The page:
2021 was a year that millions will associate with lengthy queues to purchase sugar, milk powder, kerosene and cooking gas. This is because prices skyrocketed to hitherto unseen levels, thanks mainly to a severely indebted island lacking dollars to pay for essential imports. The year ended with around 1500 shipping containers comprising essential items stuck at port because the government had not released dollars to pay for them.

Inflation in December was 12.1 per cent, having risen from 9.9 per cent in November, with food prices having more than doubled in the past year. The government exacerbated inflation by printing money willy-nilly — as much as Rs 69,100 crore (US$3.4 billion) in 2021. With the focus on the dollar crisis, inflation, and food queues, what is not sufficiently covered concerns those going hungry.

The regime was also linked to various scams that worsened conditions. One such scam centred on the propane and butane ratio in cooking gas cylinders, which caused numerous household explosions and killed and injured individuals. Another centred on contaminated fertiliser from China, which the government was forced to return yet pay US$6.7 million for, apparently due to corrupt procurement. In a country now infamous for impunity, no one was held responsible for corruption or incompetence.

Sri Lanka’s foreign currency inflow has long depended on remittances, tourism and specific exports like garments and tea. The COVID-19 pandemic, which has now killed over 15,000 people, was bound to trouble these sectors. While the government oversaw a relatively successful vaccination program, unsustainable debts plus arrogant and fatuous decision making landed the country where it is.

The nearly three decades-long civil war contributed to these debts, but so did ‘blingfrastructure’ projects former president Mahinda Rajapaksa and his Chinese partners initiated. Consequently, Sri Lanka must cough up around US$7 billion in 2022 to various creditors to service its debts, which between now and 2026 will amount to around US$26 billion. The possibility that Sri Lanka may, for the very first time, default on its obligations is the reason Fitch Ratings downgraded it in December. The move raised predictable government hackles, but it reflects the balance of payments crisis facing the island. While COVID-19 exacerbated the balance of payments crisis, debt financing was a pre-COVID-19 predicament.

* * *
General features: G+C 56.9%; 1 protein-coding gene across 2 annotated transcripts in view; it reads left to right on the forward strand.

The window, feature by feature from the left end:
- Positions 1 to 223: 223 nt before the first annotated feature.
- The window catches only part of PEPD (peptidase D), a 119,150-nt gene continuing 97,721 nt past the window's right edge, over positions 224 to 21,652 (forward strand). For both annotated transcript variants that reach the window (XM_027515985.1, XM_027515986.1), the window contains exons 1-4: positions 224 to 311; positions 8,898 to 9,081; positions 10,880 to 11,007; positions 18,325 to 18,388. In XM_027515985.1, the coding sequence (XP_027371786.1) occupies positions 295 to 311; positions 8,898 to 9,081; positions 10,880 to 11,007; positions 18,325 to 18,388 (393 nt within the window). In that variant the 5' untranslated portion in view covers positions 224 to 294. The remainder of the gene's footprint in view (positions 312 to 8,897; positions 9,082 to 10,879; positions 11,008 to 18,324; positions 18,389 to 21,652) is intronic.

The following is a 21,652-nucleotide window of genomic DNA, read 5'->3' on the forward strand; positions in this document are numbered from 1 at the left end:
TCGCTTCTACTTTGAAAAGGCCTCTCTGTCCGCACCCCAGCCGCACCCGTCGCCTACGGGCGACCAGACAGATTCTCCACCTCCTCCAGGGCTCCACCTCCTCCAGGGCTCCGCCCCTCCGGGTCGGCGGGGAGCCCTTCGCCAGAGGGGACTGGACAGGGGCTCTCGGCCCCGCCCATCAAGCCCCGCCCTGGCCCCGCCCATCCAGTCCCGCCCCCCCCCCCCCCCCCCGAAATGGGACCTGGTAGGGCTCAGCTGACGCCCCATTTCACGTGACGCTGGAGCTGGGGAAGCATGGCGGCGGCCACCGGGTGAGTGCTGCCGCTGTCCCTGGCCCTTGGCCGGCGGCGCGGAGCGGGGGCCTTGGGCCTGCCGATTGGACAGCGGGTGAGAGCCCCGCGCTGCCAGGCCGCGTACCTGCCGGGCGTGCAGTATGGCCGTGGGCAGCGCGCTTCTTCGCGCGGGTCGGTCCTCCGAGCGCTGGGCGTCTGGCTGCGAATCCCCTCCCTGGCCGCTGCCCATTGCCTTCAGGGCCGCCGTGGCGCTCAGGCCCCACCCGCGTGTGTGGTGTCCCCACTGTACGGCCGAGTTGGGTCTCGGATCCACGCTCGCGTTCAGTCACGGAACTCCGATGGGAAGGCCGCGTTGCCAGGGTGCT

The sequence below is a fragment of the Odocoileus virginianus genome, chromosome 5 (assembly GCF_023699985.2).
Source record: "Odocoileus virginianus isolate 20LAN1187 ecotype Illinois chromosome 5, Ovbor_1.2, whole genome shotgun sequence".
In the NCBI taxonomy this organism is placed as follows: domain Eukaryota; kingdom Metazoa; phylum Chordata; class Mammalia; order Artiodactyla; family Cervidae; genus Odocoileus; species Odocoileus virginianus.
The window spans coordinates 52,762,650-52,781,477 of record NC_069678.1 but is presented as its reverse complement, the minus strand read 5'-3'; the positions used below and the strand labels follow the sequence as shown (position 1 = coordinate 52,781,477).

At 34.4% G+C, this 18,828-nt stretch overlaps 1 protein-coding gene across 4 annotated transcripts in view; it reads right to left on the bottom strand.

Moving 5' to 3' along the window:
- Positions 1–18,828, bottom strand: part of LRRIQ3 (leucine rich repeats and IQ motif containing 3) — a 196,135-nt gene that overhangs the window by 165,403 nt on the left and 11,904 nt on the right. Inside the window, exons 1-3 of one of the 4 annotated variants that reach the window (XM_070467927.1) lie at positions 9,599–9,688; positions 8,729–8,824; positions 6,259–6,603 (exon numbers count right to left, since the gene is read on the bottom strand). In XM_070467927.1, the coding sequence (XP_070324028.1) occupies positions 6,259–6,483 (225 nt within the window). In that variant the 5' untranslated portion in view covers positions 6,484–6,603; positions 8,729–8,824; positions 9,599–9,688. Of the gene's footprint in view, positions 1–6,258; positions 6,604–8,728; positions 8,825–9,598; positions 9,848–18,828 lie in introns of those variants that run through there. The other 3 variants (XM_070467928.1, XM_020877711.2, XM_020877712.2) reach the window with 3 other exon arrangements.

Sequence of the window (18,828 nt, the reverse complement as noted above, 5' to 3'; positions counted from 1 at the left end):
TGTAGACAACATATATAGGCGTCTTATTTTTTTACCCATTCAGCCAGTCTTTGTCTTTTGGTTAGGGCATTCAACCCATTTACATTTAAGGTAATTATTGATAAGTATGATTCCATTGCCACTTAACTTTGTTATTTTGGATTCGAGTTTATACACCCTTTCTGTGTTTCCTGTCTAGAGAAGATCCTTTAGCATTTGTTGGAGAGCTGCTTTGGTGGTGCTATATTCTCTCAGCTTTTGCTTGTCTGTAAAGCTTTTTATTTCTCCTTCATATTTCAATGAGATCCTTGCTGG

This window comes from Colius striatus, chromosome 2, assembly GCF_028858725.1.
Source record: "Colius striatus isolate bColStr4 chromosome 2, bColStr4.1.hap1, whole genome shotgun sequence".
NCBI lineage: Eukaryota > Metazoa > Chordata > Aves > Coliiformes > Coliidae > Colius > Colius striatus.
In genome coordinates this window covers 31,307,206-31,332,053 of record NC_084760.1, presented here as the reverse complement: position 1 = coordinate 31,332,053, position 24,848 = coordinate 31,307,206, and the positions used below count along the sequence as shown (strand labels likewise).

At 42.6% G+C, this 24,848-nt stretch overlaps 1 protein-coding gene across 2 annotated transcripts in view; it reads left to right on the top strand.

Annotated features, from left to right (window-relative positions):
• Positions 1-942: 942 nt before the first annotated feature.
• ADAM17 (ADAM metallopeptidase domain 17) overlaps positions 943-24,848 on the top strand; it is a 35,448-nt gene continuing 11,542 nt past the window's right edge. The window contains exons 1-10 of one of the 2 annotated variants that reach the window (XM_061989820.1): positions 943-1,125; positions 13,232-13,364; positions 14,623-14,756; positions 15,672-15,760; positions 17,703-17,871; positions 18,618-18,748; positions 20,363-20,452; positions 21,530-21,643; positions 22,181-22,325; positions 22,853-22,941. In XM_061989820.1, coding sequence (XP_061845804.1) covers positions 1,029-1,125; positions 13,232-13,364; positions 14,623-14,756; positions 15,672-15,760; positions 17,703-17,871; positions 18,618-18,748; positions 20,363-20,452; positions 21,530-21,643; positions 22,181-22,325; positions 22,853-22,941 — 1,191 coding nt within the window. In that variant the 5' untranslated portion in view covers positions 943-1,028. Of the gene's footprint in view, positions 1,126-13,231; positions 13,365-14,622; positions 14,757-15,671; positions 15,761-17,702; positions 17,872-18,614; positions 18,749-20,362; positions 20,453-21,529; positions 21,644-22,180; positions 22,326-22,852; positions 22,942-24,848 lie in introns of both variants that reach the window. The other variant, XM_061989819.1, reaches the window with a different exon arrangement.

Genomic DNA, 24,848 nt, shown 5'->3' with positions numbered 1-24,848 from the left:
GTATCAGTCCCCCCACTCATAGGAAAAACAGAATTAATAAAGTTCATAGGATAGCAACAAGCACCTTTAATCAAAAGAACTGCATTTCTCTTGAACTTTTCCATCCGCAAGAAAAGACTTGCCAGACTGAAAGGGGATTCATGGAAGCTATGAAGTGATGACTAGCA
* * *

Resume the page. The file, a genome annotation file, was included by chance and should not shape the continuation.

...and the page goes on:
President Gotabaya Rajapaksa’s decision in April to ban chemical fertiliser was related to this dilemma. Doing so would eliminate US$400 million per year of government fertiliser subsidies. Vistas of Prosperity and Splendor promised an organic agricultural sector within ten years, but this hastily imposed policy negatively impacted farmers. They have since protested unceasingly against the government, joining teachers and others who are also demanding higher wages given the runaway cost of living. It now seems the rice shortage caused by the addle-brained decision to abruptly ban chemical fertiliser, weedicides, and herbicides will likely cost the government US$450 million in rice imports over the next few months.

Rajapaksa’s authoritarian reputation and Sinhalese Buddhist credentials made Tamils and Muslims fear for their future. The continued militarisation of the predominantly Tamil northeast and the ban against burials for those who died from COVID-19 — a policy that especially traumatised Muslims — confirmed their fears. Rajapaksa’s unwillingness to fully investigate the 2019 Easter Sunday Islamist bombings that killed around 270 people, allegedly because forces close to him helped orchestrate the event to promote his election prospects, has also estranged the Christians who voted for him in large numbers.

This and his attentiveness to Buddhist interests aside, the country has thus far not experienced anti-minority violence. Indeed, the difficulties stemming from COVID-19 may have tamed the regime’s rabid majoritarianism. But this was not enough for Sri Lanka to be invited to US President Joe Biden’s Summit for Democracy. Some think cosying up to China, especially under presidents Mahinda and Gotabaya Rajapaksa, was the reason why. In any case, the pro-China tilt took place amid rampant corruption, increased authoritarianism and an unwillingness to account for human rights violations — major themes undergirding the democracy summit.

The Rajapaksa government is slated to announce a new constitution, which will further strengthen the island’s Sinhalese Buddhist character and presidential powers. The government and its allies command a two-thirds parliamentary majority, but today even cabinet ministers excoriate the regime while allies threaten to desert it. At the same time, Rajapaksa effigies are hit during protests and family members are booed in public.